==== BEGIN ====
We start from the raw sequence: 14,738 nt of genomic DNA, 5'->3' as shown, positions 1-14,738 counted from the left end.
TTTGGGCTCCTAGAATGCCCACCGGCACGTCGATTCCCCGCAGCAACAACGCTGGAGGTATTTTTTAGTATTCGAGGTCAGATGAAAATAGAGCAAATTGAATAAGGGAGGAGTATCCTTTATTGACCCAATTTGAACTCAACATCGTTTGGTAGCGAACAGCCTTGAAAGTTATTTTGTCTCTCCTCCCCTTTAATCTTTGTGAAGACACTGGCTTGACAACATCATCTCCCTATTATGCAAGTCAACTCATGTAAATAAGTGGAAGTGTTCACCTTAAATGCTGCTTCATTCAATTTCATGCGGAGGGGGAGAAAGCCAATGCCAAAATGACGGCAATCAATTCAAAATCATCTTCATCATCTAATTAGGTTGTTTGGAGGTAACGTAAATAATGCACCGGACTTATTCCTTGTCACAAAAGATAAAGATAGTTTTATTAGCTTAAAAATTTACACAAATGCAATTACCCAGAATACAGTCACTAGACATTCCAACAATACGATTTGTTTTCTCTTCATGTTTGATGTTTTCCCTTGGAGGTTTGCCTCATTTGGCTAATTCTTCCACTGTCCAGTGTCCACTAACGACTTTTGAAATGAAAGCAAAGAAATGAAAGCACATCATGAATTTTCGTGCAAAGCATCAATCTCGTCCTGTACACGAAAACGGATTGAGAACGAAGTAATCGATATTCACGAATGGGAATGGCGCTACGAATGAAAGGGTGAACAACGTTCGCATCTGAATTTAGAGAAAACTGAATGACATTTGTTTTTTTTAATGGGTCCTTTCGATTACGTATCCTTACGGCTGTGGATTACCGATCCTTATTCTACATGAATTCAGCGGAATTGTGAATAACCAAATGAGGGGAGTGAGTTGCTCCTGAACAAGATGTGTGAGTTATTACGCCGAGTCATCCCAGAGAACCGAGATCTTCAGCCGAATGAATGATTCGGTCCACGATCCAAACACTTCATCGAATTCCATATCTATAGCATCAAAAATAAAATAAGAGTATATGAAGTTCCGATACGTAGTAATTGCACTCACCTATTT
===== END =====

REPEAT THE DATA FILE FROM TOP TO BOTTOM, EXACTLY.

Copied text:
We start from the raw sequence: 14,738 nt of genomic DNA, 5'->3' as shown, positions 1-14,738 counted from the left end.
TTTGGGCTCCTAGAATGCCCACCGGCACGTCGATTCCCCGCAGCAACAACGCTGGAGGTATTTTTTAGTATTCGAGGTCAGATGAAAATAGAGCAAATTGAATAAGGGAGGAGTATCCTTTATTGACCCAATTTGAACTCAACATCGTTTGGTAGCGAACAGCCTTGAAAGTTATTTTGTCTCTCCTCCCCTTTAATCTTTGTGAAGACACTGGCTTGACAACATCATCTCCCTATTATGCAAGTCAACTCATGTAAATAAGTGGAAGTGTTCACCTTAAATGCTGCTTCATTCAATTTCATGCGGAGGGGGAGAAAGCCAATGCCAAAATGACGGCAATCAATTCAAAATCATCTTCATCATCTAATTAGGTTGTTTGGAGGTAACGTAAATAATGCACCGGACTTATTCCTTGTCACAAAAGATAAAGATAGTTTTATTAGCTTAAAAATTTACACAAATGCAATTACCCAGAATACAGTCACTAGACATTCCAACAATACGATTTGTTTTCTCTTCATGTTTGATGTTTTCCCTTGGAGGTTTGCCTCATTTGGCTAATTCTTCCACTGTCCAGTGTCCACTAACGACTTTTGAAATGAAAGCAAAGAAATGAAAGCACATCATGAATTTTCGTGCAAAGCATCAATCTCGTCCTGTACACGAAAACGGATTGAGAACGAAGTAATCGATATTCACGAATGGGAATGGCGCTACGAATGAAAGGGTGAACAACGTTCGCATCTGAATTTAGAGAAAACTGAATGACATTTGTTTTTTTTAATGGGTCCTTTCGATTACGTATCCTTACGGCTGTGGATTACCGATCCTTATTCTACATGAATTCAGCGGAATTGTGAATAACCAAATGAGGGGAGTGAGTTGCTCCTGAACAAGATGTGTGAGTTATTACGCCGAGTCATCCCAGAGAACCGAGATCTTCAGCCGAATGAATGATTCGGTCCACGATCCAAACACTTCATCGAATTCCATATCTATAGCATCAAAAATAAAATAAGAGTATATGAAGTTCCGATACGTAGTAATTGCACTCACCTATTT